# Maximum Likelihood Estimation

Any observation has some degree of noise content that makes our observations uncertain. When we try to make conclusions based on noisy observations, we have to separate the dynamics of a signal from noise. This is the point that estimation starts. Any time that we analyse noisy observations to make decisions, we are estimating some parameters. Parameters are mainly used to simplify the description of a dynamic.

Noise by its definition is a sequence of data which we can not formulate its dynamic. This is why in any model we have a residual that is normally Gaussian and is separated from the deterministic dynamic.

Now the main question that arises is that how accurate we can estimate the parameters when the dynamic is polluted by noise. The best solution means the optimal value of the parameter in some sense.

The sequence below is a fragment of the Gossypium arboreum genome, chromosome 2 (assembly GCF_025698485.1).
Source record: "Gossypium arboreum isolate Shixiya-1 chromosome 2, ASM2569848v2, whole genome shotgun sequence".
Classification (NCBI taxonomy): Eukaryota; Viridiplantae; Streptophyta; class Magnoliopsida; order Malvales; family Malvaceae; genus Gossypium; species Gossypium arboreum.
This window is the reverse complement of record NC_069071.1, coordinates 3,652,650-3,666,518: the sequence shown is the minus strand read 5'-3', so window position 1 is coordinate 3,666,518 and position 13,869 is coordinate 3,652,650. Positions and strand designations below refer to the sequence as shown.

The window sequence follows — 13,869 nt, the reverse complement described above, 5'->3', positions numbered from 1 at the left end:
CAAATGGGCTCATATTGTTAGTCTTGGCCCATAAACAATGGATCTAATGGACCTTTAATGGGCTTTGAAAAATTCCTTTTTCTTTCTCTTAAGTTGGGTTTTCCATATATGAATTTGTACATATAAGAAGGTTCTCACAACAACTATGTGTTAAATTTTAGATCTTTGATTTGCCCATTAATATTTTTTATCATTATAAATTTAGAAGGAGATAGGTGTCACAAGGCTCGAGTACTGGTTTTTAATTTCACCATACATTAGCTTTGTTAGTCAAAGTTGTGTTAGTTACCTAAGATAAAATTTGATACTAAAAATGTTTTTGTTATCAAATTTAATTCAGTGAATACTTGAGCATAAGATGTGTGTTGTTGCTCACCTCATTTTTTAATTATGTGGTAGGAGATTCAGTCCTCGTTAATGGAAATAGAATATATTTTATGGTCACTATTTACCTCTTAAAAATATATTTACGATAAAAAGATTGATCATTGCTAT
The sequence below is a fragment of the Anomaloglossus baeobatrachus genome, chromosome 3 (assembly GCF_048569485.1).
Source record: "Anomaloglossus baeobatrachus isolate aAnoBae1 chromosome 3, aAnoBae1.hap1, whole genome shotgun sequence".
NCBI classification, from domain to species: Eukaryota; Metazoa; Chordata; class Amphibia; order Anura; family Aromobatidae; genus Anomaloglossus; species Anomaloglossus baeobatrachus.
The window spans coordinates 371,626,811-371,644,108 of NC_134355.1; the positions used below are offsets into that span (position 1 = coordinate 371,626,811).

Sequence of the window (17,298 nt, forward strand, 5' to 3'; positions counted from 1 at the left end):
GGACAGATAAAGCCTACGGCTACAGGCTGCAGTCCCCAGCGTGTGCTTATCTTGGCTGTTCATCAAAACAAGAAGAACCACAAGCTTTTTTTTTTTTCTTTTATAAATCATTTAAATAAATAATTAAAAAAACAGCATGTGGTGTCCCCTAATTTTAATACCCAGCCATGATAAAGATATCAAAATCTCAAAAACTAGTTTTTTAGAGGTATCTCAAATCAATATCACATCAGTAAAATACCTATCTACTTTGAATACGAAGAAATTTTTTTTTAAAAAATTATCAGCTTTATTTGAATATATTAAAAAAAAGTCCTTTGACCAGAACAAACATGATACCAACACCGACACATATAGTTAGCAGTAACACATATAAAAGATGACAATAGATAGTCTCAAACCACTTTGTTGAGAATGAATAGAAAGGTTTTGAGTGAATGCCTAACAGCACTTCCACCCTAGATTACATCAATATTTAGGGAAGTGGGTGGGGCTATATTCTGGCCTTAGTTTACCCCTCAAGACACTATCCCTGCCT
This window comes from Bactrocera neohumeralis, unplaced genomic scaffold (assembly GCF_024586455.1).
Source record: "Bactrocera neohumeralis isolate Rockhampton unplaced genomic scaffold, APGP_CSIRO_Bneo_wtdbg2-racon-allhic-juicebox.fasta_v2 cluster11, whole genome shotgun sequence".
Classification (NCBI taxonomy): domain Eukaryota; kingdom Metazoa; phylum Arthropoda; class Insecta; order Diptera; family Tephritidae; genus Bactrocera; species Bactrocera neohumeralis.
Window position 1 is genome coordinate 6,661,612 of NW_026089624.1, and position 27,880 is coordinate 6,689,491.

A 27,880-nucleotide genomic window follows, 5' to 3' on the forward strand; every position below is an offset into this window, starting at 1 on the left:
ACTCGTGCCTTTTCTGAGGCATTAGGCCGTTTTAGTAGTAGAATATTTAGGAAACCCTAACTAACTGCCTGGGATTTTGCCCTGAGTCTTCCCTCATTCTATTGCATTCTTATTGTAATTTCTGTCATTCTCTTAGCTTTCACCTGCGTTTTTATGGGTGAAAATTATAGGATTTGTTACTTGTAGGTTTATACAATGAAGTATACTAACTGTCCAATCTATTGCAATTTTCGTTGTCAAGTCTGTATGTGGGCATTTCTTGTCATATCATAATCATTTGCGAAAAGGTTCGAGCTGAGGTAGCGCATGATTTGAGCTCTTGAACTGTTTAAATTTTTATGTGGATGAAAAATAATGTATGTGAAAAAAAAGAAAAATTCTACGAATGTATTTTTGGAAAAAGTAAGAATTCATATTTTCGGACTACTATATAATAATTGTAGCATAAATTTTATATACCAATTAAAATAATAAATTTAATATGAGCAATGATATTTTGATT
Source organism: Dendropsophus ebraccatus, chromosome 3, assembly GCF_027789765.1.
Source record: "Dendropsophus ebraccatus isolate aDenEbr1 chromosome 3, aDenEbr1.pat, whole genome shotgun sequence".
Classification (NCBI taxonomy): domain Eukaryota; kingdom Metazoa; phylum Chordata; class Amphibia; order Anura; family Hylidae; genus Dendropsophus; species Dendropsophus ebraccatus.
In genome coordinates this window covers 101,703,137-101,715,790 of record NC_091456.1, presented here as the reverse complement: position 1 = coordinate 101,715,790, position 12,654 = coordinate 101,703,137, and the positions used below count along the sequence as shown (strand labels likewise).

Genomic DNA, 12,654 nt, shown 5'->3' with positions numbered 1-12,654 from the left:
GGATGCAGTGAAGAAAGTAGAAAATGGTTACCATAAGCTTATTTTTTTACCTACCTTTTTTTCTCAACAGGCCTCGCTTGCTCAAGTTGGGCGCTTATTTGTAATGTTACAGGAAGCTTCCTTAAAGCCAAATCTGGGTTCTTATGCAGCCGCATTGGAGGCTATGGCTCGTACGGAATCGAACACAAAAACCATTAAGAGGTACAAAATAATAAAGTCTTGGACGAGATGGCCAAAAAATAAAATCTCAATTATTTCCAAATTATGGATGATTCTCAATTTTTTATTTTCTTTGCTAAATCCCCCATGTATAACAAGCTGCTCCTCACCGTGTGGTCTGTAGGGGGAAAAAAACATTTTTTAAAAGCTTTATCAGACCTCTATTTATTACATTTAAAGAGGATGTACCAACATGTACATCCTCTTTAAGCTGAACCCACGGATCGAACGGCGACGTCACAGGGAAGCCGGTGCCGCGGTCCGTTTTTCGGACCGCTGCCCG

To answer this question, we have to first find a measure that shows the amount of noise in the parameter value. The next step is to minimize this measure which is proportional to the error.

The maximum likelihood is the most sensitive measure that reflects the effect of noise. When we talk about ML estimation, we maximize the probability of the parameter value given the observations. Interchangeably, ML gives the most probable value given a set of observations.

The likelihood function that we maximize during ML, is the probability of the parameters given the data. The main challenge in ML is finding this distribution. Once we found the distribution, then by setting the derivatives versus parameters equal to zero, we can find the optimal values.

Most of the cases, the Likelihood function is Gaussian, which in turn reduces the problem to the mean squared error minimization. Therefore, the solution is the least squares solution, which was proposed years back by the great mathematician Carl Friedrich Gauss.

In other cases, we simplify the joint distribution by assuming that the observations are IID (independent). In this case the marginal PDFs are multiplied to make the joint density.

Generally, the main bottle-neck in ML is to assign a joint PDF to the parameters and then maximize this value given the observations.

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